The opinion of the court was delivered by: EDELSTEIN
EDELSTEIN, District Judge :
This matter is before this Court on the petitions of Jose Gordils ("Gordils") and Nicholas Mpounas (Mpounas") ("petitioners") pursuant to Title 28, United States Code, Section 2255 ("Section 2255" or the "habeas corpus statute") to vacate their convictions under Title 18, United States Code, Section 924(c) ("Section 924(c)") in the wake of Bailey v. United States, U.S. , 116 S. Ct. 501, 133 L. Ed. 2d 472 (1995). This Court previously vacated petitioners' Section 924(c) sentences and found that they should be resentenced on their remaining convictions, but reserved decision on the issue of whether to enhance petitioners' offense levels under United States Sentencing Guidelines Section 2D1.1(b)(1) ("Guidelines Section 2D1.1(b)(1)") for possession of a firearm in connection with a drug trafficking offense. This Court ruled on this issue during a hearing held on October 21, 1996, and the instant opinion memorializes its ruling.
A full recitation of the facts underlying petitioners' sentences is set forth in United States v. Gordils, 982 F.2d 64, 66-69 (2d Cir. 1992), cert. denied, 507 U.S. 1054 (1993), and familiarity with them is assumed. Nevertheless, the subject matter of the instant petition necessitates an abbreviated review of the events leading to petitioners' arrests and convictions.
This case originally involved four defendants. In addition to petitioners, also charged as co-defendants were Francisco Bastar ("Bastar") and Gregory Melendez ("Melendez"). (Government's Memorandum of Law in Opposition to Pro Se Petitions of Nicholas Mpounas and Jose Gordils Pursuant to 28 U.S.C. § 2255, Gordils and Mpounas v. United States, 96 Civ. 3664 and 96 Civ. 1747 ("Government's Opp. Memo") at 4 (July 12, 1996).) Neither Bastar nor Melendez is a party to the instant resentencing.
In early May 1989, Luis Hernandez ("Hernandez"), a confidential informant working for the Drug Enforcement Agency ("DEA"), offered to pay Bastar a commission if Bastar arranged for Hernandez to purchase two kilograms of cocaine. Gordils, 982 F.2d at 67. Bastar agreed and arranged for Hernandez to meet with a dealer, later identified as Gordils. Id. On May 10, 1989, Bastar drove Hernandez to 636 East 224th Street, Apartment 1A, in the Bronx (the "apartment"), where Bastar introduced Hernandez to Gordils and Mpounas. Id. Gordils informed Hernandez that firearms were kept in the apartment "only for protection." Id. At that meeting a price of $ 16,200 per kilogram of cocaine was negotiated and agreed upon by Gordils and Hernandez. Id.
On May 15, 1989, Gordils and Hernandez travelled to 97th Street and Riverside Drive in Manhattan, a location previously agreed upon, to consummate their transaction. Id. Gordils instructed Bastar to remain in the apartment and not to admit anyone except Mpounas, Melendez, or another individual named "Piki." Id. When Gordils and Hernandez arrived at 97th Street and Riverside Drive, DEA agents arrested Gordils and seized two kilograms of cocaine from the floor of his car. Id. Gordils informed the DEA that, among other things, Bastar, Mpounas, and "Piki" were awaiting his return with the proceeds from the drug sale at the apartment. Id. at 67-68.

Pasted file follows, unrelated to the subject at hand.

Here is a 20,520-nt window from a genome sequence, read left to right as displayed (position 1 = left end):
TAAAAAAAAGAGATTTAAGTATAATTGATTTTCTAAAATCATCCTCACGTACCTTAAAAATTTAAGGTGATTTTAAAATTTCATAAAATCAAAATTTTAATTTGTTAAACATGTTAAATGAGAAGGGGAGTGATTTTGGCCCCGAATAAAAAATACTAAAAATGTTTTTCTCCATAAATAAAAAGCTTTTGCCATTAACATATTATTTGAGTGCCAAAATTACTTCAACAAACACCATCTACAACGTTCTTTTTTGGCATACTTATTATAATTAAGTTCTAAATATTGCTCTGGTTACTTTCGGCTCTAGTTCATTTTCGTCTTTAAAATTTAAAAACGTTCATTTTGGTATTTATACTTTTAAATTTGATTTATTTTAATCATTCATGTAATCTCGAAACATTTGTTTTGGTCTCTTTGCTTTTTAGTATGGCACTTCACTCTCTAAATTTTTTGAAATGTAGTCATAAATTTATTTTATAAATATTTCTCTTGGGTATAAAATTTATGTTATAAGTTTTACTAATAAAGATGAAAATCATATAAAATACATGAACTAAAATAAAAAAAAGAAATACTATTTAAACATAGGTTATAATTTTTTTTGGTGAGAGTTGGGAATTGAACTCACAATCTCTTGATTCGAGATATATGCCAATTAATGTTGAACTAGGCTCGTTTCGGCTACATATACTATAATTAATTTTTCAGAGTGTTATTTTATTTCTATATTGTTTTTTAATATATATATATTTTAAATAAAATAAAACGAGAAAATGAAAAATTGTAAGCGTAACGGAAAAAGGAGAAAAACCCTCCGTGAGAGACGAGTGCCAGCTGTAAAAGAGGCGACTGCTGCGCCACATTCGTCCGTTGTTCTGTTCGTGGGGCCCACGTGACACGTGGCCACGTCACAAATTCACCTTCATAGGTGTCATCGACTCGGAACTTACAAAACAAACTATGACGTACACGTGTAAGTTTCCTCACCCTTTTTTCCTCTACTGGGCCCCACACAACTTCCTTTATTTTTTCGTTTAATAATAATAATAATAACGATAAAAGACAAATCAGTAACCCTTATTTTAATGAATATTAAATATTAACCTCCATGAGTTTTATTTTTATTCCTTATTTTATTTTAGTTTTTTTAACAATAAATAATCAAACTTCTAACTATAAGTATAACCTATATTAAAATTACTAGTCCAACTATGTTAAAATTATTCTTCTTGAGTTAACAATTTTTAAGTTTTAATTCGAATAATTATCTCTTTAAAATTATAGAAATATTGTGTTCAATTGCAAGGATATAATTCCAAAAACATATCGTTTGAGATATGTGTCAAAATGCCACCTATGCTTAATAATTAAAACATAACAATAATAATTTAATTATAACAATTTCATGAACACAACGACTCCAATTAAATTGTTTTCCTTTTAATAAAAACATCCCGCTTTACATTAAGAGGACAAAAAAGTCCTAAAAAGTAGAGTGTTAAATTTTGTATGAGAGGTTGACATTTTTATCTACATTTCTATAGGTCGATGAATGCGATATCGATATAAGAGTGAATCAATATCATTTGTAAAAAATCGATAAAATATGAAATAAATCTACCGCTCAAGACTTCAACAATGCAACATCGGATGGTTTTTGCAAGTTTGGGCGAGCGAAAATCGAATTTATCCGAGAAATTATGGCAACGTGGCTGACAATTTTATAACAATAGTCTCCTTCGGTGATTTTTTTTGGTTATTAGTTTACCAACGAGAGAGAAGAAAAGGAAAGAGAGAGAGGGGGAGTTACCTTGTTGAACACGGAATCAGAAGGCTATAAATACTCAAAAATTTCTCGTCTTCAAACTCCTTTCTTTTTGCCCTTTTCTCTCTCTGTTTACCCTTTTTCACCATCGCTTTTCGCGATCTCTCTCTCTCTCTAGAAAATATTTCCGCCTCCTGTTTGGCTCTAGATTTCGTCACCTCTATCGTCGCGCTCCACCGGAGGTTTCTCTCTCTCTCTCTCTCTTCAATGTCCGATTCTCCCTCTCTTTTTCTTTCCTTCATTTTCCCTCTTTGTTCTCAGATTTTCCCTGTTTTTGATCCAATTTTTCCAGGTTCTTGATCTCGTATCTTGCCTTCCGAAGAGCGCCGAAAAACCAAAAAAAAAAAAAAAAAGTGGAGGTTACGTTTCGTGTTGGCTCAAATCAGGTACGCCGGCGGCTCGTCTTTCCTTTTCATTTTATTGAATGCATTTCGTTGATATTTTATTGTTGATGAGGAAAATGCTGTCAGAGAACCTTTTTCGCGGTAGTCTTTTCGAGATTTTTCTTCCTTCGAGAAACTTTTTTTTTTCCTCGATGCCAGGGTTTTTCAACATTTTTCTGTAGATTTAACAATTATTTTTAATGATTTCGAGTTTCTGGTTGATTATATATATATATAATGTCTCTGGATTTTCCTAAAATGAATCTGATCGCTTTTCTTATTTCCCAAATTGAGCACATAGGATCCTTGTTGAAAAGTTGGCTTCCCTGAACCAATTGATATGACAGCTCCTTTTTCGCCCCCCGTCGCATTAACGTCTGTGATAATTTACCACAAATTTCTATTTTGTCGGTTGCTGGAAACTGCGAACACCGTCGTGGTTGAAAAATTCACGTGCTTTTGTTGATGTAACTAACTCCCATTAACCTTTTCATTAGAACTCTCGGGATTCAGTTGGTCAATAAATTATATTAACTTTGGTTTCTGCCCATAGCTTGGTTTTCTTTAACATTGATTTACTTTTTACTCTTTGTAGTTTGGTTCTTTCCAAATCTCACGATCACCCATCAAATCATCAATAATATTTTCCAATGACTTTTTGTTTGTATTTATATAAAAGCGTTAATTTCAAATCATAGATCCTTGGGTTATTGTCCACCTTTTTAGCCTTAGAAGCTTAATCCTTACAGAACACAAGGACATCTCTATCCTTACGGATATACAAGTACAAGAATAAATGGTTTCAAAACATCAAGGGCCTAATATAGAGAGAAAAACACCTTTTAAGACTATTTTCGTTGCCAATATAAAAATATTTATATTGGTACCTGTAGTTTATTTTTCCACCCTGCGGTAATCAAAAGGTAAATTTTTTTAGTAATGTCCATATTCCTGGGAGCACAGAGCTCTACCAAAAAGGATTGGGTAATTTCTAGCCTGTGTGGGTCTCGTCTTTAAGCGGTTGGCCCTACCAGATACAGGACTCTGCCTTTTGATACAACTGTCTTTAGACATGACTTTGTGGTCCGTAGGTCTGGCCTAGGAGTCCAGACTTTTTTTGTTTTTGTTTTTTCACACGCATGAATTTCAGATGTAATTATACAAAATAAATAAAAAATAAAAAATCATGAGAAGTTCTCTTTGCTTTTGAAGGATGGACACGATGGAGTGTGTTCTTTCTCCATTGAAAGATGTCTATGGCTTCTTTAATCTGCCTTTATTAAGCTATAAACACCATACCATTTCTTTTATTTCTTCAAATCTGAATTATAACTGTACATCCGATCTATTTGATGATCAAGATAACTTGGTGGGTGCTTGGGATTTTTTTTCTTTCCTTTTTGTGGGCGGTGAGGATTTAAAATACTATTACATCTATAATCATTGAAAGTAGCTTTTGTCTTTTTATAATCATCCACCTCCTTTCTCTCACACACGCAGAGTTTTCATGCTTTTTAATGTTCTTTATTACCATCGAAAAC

The DEA decided to secure the apartment to prevent the flight of suspects and the removal or destruction of evidence. Id. at 68. The agents proceeded to the vicinity of the apartment and found Mpounas stationed at the corner of 224th Street and White Plains Road, looking up and down the street. (Government's Opp. Memo at 9.) They arrested Mpounas and seized approximately 123 grams of heroin, a beeper, and handwritten records of narcotics transactions with various individuals, including Gordils. Id. at 9-10. The agents went to the door of the apartment, announced in both English and Spanish: "Police, open up." Gordils, 982 F.2d at 68. No one opened the door, and when one of the agents heard shuffling noises inside, the agents broke the door down with a battering ram. Id.
The agents arrested Bastar who was sitting in a chair in the living room. Id. Lying on the floor near the chair was a fully operable .9 millimeter semi-automatic pistol ready to fire: it was loaded, its safety was off, and it had a live round in its chamber. Id. ; (Government's Opp. Memo at 10). From elsewhere in the apartment, the agents seized a fully operable .22 caliber Winchester semi-automatic rifle, heroin, approximately one kilogram of cocaine, drug records and paraphernalia, and approximately $ 9,000 in cash. (Government's Opp. Memo at 10.)
Gordils and Mpounas were both charged in a five count superseding indictment. Count One charged petitioners with conspiracy to distribute cocaine in violation of Title 21, United States Code, Section 846. Count Two charged petitioners with possessing with intent to distribute cocaine in violation of Title 21, United States Code, Section 841(b)(1)(B). Count Three charged petitioners with possessing with intent to distribute heroin in violation of Title 21, United States Code, Section 841(b)(1)(C). Count Four charged Mr. Mpounas alone with possessing with intent to distribute heroin in violation of Title 21, United States Code, Section 841(b)(1)(B). Count Five charged petitioners with using and carrying firearms during and in relation to drug trafficking crimes in violation of Section 924(c).
Following a jury trial, both petitioners were found guilty on all counts with which they were charged on December 8, 1989. On April 24, 1990, this Court sentenced Gordils to three concurrent 151-month terms on Counts One through Three. On that same day, this Court sentenced Mpounas to four concurrent 188-month terms on Counts One through Four. On Count Five, this Court also imposed on both Gordils and Mpounas a mandatory consecutive sentence of five years to be served after each of their concurrent terms expires. In addition, this Court ordered that a five year period of supervised release follow each of petitioners' terms of incarceration with several special conditions. This Court further required Mpounas to pay a fine of $ 17,500 over the term of his supervised release. Finally, this Court imposed mandatory special assessments of $ 250 on Mpounas and $ 200 on Gordils.